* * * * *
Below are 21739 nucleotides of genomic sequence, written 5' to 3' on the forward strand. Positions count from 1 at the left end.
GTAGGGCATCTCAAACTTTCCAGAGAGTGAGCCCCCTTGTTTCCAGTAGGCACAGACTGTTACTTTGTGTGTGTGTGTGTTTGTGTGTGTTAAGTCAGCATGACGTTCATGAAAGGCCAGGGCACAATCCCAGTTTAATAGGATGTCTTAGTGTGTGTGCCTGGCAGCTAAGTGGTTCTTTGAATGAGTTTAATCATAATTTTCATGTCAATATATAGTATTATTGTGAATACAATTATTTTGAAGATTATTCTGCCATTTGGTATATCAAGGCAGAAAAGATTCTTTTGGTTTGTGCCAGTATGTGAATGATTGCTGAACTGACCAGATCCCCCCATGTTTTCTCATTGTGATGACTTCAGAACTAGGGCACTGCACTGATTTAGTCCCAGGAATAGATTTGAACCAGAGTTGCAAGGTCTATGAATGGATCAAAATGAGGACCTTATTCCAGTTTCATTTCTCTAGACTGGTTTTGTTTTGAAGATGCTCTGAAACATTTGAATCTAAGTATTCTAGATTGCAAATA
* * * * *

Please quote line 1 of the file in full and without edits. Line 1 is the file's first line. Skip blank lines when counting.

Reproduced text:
Below are 21739 nucleotides of genomic sequence, written 5' to 3' on the forward strand. Positions count from 1 at the left end.